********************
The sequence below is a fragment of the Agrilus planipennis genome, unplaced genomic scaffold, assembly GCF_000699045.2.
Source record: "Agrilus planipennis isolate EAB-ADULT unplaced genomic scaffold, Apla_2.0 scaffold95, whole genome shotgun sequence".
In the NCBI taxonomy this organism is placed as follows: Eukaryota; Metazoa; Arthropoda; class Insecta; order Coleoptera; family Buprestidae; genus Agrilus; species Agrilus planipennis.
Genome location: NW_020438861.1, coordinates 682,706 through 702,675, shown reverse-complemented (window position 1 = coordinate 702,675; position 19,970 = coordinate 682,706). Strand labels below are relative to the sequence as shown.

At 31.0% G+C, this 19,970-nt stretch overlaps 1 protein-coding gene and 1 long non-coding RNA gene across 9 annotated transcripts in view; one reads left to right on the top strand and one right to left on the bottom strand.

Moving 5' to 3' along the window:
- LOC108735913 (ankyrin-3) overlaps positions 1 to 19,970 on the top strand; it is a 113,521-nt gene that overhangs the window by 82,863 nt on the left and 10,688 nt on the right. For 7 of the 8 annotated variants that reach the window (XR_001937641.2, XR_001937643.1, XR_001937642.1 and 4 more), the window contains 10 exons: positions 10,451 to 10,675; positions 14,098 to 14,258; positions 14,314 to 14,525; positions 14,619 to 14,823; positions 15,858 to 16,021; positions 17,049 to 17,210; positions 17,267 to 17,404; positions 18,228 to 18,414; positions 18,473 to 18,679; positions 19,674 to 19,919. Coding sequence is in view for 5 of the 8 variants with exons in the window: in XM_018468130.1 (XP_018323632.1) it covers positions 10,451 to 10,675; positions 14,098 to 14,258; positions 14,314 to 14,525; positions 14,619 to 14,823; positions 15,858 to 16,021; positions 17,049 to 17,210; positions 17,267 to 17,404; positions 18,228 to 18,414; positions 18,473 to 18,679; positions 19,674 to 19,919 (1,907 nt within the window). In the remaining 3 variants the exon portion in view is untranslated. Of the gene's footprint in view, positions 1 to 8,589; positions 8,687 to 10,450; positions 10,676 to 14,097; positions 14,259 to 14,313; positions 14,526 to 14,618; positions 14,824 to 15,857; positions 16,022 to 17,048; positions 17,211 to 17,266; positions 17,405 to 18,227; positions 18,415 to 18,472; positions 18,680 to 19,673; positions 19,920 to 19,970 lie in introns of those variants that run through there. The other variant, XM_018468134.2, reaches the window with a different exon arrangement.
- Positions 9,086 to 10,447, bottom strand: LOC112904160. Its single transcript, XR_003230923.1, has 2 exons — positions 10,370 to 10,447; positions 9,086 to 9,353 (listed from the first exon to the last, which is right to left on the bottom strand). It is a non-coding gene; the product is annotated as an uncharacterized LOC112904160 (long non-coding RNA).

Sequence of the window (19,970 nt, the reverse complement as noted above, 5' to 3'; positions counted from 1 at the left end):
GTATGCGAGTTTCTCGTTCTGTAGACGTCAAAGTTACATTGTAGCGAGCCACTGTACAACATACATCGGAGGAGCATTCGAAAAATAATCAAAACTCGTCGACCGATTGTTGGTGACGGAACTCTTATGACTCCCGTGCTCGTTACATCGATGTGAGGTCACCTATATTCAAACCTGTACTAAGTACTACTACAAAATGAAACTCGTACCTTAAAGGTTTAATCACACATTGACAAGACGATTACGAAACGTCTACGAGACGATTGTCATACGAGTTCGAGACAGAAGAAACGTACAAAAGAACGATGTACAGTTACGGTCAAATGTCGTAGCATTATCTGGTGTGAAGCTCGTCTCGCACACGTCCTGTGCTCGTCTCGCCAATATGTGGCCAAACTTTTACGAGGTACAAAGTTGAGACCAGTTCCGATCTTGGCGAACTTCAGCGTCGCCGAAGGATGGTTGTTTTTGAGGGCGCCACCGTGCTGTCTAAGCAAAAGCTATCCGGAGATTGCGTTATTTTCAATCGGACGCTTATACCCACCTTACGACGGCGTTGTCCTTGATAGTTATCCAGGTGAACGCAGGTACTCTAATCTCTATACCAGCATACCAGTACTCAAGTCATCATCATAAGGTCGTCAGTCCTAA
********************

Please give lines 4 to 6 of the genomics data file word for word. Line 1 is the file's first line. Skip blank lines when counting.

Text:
Genome location: NW_020438861.1, coordinates 682,706 through 702,675, shown reverse-complemented (window position 1 = coordinate 702,675; position 19,970 = coordinate 682,706). Strand labels below are relative to the sequence as shown.

At 31.0% G+C, this 19,970-nt stretch overlaps 1 protein-coding gene and 1 long non-coding RNA gene across 9 annotated transcripts in view; one reads left to right on the top strand and one right to left on the bottom strand.

Moving 5' to 3' along the window: